Popular 2. While there is no Condorcet choice, the will of the people different combination of policy positions.
Sovereignty can be approximated through the formation of a parliamentary 2. An electoral system (PR) that will accurately reproduce
coalition representing a majority. in parliament the distribution of opinions found
in the electorate.

Majoritarian 1. Society is basically homogeneous, with no politically relevant 1. A two-party system, with each party representing an
Liberalism and stable subgroups. alternative team of leaders prepared to assume the
2. Majority rule is adequate to protect against elite tyranny, direction of government.
and majority tyranny is not a concern. 2. An electoral system (FPTP) that will support two-party
politics, and provide citizens with an effective opportunity
both to dismiss the party an power and to dismiss individual
politicians who are perceived to be abusing their positions.
Democratic Principles and Judging Free and Fair
Pluralist 1. Society is made up of stable, but cross-cutting, groups. 1. A party system in which each party (or at least one party
Liberalism 2. The problem of majority tyranny can be mitigated through in any potential coalition of parties) is to a significant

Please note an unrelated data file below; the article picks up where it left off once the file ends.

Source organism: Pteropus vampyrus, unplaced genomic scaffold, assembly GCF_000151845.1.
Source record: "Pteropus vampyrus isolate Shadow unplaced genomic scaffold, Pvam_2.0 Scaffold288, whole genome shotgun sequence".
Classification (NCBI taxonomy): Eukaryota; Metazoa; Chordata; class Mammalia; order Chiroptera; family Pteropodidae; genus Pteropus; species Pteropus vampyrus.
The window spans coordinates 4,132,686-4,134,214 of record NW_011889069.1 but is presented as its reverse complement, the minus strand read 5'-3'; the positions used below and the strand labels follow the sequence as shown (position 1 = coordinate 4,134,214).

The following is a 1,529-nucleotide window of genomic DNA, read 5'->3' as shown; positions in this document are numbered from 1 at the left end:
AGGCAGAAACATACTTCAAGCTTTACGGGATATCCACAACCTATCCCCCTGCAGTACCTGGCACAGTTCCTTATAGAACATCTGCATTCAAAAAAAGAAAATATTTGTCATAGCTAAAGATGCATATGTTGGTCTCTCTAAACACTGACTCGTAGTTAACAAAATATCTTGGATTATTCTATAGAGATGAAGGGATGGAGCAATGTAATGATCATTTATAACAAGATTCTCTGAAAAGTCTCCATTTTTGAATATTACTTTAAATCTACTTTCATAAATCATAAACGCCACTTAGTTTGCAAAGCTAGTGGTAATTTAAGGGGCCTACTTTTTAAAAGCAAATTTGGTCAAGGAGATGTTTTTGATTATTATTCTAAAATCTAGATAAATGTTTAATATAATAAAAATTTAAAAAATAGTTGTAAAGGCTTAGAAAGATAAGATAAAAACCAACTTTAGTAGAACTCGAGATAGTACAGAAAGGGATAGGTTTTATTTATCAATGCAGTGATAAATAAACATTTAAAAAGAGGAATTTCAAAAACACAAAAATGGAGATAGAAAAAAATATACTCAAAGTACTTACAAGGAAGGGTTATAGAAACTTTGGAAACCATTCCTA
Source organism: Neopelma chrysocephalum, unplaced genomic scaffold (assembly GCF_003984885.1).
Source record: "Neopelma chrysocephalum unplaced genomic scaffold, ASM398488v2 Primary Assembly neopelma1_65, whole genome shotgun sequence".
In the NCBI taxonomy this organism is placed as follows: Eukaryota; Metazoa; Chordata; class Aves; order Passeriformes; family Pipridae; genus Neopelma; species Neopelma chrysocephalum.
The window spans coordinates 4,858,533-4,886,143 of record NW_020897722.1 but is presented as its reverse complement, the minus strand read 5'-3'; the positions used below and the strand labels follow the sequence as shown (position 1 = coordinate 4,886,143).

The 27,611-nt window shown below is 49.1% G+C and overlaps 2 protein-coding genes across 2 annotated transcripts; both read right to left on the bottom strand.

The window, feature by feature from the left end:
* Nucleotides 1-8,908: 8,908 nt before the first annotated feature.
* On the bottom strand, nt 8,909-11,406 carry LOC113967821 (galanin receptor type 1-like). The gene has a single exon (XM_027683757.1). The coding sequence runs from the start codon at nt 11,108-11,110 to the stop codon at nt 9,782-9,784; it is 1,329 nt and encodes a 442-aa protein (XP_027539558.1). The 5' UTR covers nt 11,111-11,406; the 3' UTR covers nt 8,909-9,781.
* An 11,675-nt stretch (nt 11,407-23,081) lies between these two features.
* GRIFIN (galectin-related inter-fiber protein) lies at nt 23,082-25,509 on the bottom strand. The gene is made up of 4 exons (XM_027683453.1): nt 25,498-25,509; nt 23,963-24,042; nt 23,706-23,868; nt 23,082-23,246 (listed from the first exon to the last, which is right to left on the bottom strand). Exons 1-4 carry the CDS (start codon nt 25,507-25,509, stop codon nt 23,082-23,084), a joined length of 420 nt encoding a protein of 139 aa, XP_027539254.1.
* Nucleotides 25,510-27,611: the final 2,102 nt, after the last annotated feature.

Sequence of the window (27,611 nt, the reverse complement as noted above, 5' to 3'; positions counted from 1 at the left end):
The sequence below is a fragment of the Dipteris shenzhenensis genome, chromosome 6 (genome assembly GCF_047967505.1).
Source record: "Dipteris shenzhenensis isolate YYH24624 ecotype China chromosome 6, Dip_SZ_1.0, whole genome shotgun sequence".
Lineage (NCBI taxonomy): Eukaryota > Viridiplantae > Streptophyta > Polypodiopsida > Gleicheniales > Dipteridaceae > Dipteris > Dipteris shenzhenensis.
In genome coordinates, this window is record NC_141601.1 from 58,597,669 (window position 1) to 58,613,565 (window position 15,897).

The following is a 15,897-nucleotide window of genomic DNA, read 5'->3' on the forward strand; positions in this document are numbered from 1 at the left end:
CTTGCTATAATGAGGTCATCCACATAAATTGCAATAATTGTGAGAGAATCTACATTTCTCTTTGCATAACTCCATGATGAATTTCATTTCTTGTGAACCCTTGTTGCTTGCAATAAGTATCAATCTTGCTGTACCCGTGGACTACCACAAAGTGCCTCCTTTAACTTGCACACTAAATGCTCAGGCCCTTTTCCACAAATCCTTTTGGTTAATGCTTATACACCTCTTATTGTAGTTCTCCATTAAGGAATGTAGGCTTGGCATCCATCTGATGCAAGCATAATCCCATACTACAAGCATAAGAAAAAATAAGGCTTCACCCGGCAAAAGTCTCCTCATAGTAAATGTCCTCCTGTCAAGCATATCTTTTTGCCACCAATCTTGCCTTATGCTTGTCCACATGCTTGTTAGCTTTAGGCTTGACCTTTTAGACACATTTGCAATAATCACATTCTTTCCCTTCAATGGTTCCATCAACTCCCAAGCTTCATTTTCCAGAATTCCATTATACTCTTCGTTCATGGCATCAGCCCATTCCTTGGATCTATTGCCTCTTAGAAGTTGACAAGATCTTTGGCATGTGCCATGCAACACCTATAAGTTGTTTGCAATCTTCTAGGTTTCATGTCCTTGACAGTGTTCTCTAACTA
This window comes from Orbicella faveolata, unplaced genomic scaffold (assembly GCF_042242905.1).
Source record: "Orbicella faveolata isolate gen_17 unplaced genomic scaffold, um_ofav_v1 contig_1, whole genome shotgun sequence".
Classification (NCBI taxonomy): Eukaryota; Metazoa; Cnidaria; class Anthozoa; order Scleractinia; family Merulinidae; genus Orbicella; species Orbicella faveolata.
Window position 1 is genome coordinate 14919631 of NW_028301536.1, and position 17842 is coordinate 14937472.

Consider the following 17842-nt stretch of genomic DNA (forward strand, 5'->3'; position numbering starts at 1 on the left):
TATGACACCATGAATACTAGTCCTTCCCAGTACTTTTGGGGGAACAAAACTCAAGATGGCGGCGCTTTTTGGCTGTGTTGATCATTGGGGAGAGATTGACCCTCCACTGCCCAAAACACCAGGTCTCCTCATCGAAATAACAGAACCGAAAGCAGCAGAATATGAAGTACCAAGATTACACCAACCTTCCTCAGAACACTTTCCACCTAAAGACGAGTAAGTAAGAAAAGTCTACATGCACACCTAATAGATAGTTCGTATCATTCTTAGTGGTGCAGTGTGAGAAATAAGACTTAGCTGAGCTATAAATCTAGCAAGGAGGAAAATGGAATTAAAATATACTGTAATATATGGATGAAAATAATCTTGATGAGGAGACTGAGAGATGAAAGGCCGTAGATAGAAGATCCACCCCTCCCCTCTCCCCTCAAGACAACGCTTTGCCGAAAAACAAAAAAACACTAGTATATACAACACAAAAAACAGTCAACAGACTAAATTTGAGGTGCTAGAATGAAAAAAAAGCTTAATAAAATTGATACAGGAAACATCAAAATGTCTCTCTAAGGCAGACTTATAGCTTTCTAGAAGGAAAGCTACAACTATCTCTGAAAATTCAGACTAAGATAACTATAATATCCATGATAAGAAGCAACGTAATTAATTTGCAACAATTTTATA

multiple veto points, privileging different combinations of degree dependent on the support of every significant
political resources. That at least one of these veto-points is group in society.
majoritarian is adequate protection against elite tyranny. 2. An electoral system (e.g., FPTP) that encourages parties
Richard S. Katz

to build broad coalitions rather than to mobilize a narrow

3. An institutional system that makes it difficult for a
majority to gain control of all of the institutions
of government (e.g.., separation of powers, federalism, etc.)

Veto-Group 1. Society is divided (pillarized) into stable and non-overlapping 1. A party system in which each segment of society is
Liberalism groups. represented by at least one party, but preferably by exactly